Mohawk was one of eight tracks to play host to a division of the inaugural Breeders Crown. October 7, 1984, Conifer and trainer/driver George Sholty set a new track and Canadian record of 2:01.2s in the $539,825 (Cdn) 2-year-old filly trot. Since then, five Canadian tracks have been home to at least one Breeders Crown event: Northlands Park, Blue Bonnets, Greenwood Raceway, Woodbine Racetrack, and Mohawk.

The importance of the Breeders Crown means that Middleton spends more time getting ready.

“There’s extra preparation for this event simply because there are so many new horses coming to town and you want to be familiar with their accomplishments in other jurisdictions and possibly any records the horses or horsepeople could be sitting on.”

There’s no change to his usual announcing style, however.

“I just try to call exactly what I see and be creative in doing it. I try to paint a picture, inject energy into each call, be accurate, and be prepared with record information in order to incorporate it into the race call, if it applies.”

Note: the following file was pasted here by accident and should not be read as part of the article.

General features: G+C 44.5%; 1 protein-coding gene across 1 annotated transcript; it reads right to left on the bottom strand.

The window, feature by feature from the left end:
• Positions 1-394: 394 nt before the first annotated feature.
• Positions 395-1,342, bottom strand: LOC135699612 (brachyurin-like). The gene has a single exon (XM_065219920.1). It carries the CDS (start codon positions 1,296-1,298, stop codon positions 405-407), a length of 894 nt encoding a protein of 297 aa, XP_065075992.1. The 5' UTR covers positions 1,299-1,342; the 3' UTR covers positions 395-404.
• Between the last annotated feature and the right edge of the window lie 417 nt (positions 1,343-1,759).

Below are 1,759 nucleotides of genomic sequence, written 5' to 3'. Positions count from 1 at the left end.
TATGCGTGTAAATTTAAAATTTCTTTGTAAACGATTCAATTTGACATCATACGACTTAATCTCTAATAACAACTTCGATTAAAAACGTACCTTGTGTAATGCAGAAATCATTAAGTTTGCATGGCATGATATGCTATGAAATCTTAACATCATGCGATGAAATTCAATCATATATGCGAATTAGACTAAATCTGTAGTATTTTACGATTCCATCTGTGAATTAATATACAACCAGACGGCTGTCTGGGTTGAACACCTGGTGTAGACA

The Cambridge, ON resident has a few favorite calls in Crown finals.

“My most memorable Breeders Crown call was San Pail’s triumph in the 2011 open trot at Woodbine Racetrack,” he said. “It was a brilliant drive by Randy Waples to win with the Rod Hughes trainee over the European tandem of Rapide Lebel and Commander Crowe. As for a favorite Crown call by another announcer at another track, I’d have to say Tom Durkin’s call of Bays Fella’s 60-1 upset over heavily-favored Topnotcher at Pompano Park in the 1990 open pace is one that sticks out. Two of my favorite drivers growing up, Hall of Famers Paul MacDonell and Doug Brown, finished 1-2.”